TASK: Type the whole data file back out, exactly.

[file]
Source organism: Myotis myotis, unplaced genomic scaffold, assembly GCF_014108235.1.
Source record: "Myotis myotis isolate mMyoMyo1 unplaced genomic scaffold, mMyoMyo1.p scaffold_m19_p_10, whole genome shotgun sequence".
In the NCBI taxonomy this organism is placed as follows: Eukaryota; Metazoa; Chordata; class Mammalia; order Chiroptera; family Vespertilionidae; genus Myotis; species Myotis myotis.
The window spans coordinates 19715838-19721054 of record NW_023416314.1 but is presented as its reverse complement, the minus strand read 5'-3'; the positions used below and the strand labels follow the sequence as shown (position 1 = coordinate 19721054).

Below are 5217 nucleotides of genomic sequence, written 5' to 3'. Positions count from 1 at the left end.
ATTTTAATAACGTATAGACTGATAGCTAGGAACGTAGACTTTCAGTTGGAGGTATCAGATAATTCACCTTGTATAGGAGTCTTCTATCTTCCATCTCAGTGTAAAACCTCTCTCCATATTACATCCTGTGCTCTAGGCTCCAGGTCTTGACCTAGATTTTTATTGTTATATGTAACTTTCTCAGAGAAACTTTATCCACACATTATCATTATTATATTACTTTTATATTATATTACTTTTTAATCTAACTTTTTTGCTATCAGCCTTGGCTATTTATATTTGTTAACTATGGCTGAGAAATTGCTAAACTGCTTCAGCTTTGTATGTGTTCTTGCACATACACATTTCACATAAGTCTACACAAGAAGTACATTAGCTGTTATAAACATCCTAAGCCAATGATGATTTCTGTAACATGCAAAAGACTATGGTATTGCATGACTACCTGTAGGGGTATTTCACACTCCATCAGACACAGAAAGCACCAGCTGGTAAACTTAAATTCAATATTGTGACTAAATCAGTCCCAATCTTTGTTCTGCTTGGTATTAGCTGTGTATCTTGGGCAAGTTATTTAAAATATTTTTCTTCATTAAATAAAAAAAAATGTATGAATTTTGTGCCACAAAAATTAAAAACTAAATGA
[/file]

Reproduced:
Source organism: Myotis myotis, unplaced genomic scaffold, assembly GCF_014108235.1.
Source record: "Myotis myotis isolate mMyoMyo1 unplaced genomic scaffold, mMyoMyo1.p scaffold_m19_p_10, whole genome shotgun sequence".
In the NCBI taxonomy this organism is placed as follows: Eukaryota; Metazoa; Chordata; class Mammalia; order Chiroptera; family Vespertilionidae; genus Myotis; species Myotis myotis.
The window spans coordinates 19715838-19721054 of record NW_023416314.1 but is presented as its reverse complement, the minus strand read 5'-3'; the positions used below and the strand labels follow the sequence as shown (position 1 = coordinate 19721054).

Below are 5217 nucleotides of genomic sequence, written 5' to 3'. Positions count from 1 at the left end.
ATTTTAATAACGTATAGACTGATAGCTAGGAACGTAGACTTTCAGTTGGAGGTATCAGATAATTCACCTTGTATAGGAGTCTTCTATCTTCCATCTCAGTGTAAAACCTCTCTCCATATTACATCCTGTGCTCTAGGCTCCAGGTCTTGACCTAGATTTTTATTGTTATATGTAACTTTCTCAGAGAAACTTTATCCACACATTATCATTATTATATTACTTTTATATTATATTACTTTTTAATCTAACTTTTTTGCTATCAGCCTTGGCTATTTATATTTGTTAACTATGGCTGAGAAATTGCTAAACTGCTTCAGCTTTGTATGTGTTCTTGCACATACACATTTCACATAAGTCTACACAAGAAGTACATTAGCTGTTATAAACATCCTAAGCCAATGATGATTTCTGTAACATGCAAAAGACTATGGTATTGCATGACTACCTGTAGGGGTATTTCACACTCCATCAGACACAGAAAGCACCAGCTGGTAAACTTAAATTCAATATTGTGACTAAATCAGTCCCAATCTTTGTTCTGCTTGGTATTAGCTGTGTATCTTGGGCAAGTTATTTAAAATATTTTTCTTCATTAAATAAAAAAAAATGTATGAATTTTGTGCCACAAAAATTAAAAACTAAATGA